Chance The Rapper engages audience with storytelling at Fillmore Auditorium

Miranda Moses

It was no secret that Chance The Rapper’s concert at the Fillmore Auditorium in Denver was a highly anticipated event Tuesday night. The line to get into the venue looped around the block.

Chance The Rapper kicked off his Magnificent Coloring Book World Tour shortly after the release of his album “Coloring Book.” His sold out show in Denver was among one of the first tour stops.

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The doors opened at 7 p.m., though many attendees did not get into the venue until well after 8 p.m.

The opening act, Francis and the Lights, started the show around 8:30 p.m. Francis and the Lights and Chance The Rapper collaborated on the Coloring Book song “Summer Friends,” and while most Chance fans will agree that this song is a hit, Francis and the Light’s other songs are not quite the same.

Francis performed alone onstage, lacking other band members and instruments. He appeared small compared to the large stage, though he made up for it with erratic dance moves that were extremely similar to when a little kid thinks he can dance. At one point during his performance, Francis simply sprinted back and forth across the stage to off-beat music.

When he first started singing, I honestly could have sworn I was listening to Phil Collins performing the Tarzan soundtrack but with the weirdest background music ever. His style was very dramatic, and it seemed like he was performing experts of each song as opposed to full length songs. Imagine Phil Collins with hair in a very melodramatic musical about robots that has a lot of hipster beats in it, and you will have Francis and Light’s opening performance. While unique, this act did not satisfy the young audience and really seemed to startle and confused them instead.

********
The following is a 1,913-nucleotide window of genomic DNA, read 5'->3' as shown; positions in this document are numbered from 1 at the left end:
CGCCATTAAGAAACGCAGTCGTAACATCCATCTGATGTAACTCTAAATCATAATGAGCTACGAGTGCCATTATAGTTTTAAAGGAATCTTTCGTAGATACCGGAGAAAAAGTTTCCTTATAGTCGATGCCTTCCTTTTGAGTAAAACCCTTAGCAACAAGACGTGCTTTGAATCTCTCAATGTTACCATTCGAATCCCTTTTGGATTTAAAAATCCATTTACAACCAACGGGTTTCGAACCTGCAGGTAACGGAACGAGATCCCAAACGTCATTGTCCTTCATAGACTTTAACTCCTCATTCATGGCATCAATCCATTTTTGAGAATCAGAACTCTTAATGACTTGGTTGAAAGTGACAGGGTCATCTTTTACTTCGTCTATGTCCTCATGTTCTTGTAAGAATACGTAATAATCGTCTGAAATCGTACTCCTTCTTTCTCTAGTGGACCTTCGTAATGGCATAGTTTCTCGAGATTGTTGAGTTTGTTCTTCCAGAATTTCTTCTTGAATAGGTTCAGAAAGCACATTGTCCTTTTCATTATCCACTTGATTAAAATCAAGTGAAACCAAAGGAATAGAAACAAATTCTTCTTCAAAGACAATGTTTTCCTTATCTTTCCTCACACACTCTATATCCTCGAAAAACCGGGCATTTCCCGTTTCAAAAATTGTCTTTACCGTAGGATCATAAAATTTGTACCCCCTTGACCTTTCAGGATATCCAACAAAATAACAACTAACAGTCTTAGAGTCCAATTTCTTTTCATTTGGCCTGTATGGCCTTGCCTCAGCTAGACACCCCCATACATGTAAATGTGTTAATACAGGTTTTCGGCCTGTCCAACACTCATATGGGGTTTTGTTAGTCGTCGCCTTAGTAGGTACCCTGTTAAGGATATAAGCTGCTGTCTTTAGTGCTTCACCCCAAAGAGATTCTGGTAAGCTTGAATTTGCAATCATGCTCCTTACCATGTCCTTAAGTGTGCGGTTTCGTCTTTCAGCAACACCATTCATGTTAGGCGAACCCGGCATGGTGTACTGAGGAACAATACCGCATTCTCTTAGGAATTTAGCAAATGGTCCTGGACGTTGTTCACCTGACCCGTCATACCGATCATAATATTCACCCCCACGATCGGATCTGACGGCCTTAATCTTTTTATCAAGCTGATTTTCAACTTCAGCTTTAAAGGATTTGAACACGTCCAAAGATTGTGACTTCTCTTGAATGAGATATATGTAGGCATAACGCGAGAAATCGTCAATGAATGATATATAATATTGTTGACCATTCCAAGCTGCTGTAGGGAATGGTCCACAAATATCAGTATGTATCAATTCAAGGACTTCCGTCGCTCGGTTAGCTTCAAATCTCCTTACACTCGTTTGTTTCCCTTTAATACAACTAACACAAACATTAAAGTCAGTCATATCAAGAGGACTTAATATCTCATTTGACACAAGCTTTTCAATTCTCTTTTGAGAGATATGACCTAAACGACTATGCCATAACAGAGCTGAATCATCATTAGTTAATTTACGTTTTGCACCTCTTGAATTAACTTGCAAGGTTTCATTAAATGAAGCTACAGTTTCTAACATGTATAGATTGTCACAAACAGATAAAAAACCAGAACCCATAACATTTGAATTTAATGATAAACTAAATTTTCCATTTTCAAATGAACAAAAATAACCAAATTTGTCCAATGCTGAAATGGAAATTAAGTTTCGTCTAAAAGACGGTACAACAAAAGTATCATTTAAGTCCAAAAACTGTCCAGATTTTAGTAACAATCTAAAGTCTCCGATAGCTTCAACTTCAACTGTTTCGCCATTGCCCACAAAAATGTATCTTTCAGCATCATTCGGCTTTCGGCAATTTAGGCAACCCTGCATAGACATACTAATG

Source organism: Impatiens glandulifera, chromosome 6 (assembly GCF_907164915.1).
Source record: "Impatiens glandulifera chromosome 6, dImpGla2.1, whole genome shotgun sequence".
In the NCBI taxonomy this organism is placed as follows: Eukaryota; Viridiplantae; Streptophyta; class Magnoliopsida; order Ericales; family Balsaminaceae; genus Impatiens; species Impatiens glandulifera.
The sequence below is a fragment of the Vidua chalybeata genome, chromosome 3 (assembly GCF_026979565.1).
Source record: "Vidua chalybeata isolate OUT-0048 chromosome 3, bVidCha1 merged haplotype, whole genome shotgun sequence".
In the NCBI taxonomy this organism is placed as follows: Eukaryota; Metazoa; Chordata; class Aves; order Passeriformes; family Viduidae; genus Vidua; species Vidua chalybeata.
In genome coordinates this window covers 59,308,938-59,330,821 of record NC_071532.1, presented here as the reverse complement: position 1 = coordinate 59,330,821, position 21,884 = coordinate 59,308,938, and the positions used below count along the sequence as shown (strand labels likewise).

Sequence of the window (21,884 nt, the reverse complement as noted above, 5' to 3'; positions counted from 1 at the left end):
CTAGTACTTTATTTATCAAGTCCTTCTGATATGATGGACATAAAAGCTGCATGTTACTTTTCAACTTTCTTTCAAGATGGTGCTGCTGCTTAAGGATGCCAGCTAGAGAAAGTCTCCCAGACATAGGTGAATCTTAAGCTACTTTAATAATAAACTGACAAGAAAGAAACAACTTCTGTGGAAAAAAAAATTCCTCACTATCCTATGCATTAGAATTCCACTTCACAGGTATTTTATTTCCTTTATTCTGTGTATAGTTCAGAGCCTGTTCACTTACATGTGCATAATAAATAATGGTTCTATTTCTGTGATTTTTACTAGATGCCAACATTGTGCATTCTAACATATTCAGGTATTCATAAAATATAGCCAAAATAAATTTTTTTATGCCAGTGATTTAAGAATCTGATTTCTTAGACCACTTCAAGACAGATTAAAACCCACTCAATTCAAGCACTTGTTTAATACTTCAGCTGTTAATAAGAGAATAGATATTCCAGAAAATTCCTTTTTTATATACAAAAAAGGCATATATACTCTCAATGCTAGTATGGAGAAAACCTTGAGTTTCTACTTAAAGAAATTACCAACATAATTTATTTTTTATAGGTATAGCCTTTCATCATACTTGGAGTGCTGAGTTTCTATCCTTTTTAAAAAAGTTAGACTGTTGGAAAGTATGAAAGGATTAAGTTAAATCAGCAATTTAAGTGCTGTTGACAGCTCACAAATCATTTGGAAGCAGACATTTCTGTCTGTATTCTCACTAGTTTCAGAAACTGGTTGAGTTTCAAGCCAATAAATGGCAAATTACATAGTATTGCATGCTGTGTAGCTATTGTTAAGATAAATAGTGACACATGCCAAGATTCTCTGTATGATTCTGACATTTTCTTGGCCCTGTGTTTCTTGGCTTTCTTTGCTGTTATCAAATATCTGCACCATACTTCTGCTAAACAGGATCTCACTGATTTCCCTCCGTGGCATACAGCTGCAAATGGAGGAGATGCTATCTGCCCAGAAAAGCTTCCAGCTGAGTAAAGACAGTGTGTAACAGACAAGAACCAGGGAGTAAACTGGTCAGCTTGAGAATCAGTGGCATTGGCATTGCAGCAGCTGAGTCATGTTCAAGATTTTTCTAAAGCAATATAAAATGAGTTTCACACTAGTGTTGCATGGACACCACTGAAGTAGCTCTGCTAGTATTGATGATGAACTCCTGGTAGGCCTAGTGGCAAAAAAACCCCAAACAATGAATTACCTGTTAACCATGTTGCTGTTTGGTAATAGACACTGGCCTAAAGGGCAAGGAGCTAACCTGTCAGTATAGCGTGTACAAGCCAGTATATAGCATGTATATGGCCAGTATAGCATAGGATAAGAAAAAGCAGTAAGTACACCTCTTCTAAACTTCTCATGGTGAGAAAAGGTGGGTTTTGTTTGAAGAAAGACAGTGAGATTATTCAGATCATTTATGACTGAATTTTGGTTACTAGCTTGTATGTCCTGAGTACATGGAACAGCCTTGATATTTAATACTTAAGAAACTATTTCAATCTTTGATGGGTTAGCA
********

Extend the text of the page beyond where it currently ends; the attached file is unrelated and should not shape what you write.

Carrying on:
“Is that Drake? Dang, he sounds different in person,” yelled an audience member wearing a bro tank.

Chance himself did not grace the stage until about 9:45 p.m. The curtains opened and his song “Angels” immediately caused the crowd to jump up and down in a frenzy.

Chance is exactly how his albums and T.V. appearances make him out to be: humble, fun-loving and talented. His vocals and signature “AAHH! AAAH!” did not disappoint, and his dancing was everything I personally could have hoped for.

His performance was somehow just as odd as Francis’, only Chance’s weirdness seemed more intentional and meaningful. The show actually had a storyline with monologues between songs, though Chance’s fellow actors on stage were not human. He shared the stage with giant, almost Muppet-like creatures, who helped him stay on track and find his way throughout the coloring book story.

The creature that shared the most stage time with Chance was a sassy lion named Carlos who advised Chance to focus on the right girls and embrace his musical history. During his gospel-esque song “How Great,” bird creatures lined up with him to create a religious bird back up church choir.

The creatures, animated set and monologues gave the show a child-like feel and truly encapsulated what a live coloring book would feel like. He performed hit songs from both albums “Coloring Book” and “Acid Rape,” including a few even older songs so that both old fans and new fans could truly enjoy the show.

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Highlights of the show included “No Problem,” “Mixtape” and “Good Ass Intro.” Fans filled the gap for artists featured in various songs that could not attend, singing the verses in their place. The audience screamed Justin Bieber’s part in “Juke Jam” at the top of their lungs and attempted all the high notes in “Sunday Candy.”

The show ended with Chance’s encore performance of “Blessings (Reprise).” He had his bird church choir behind him singing and swaying. The coloring book angel that is represented on all coloring book merchandise and advertisements rose up behind him, and the audience sang along to the lyrics word by word with their hands up in a way that can only be described as a religious experience.

“Your blessing is not in this album,” Chance told his audience. “Your blessing is not in this venue. Your blessing is not made of flesh, but it is coming.”

Everyone in the room thought our blessing was him.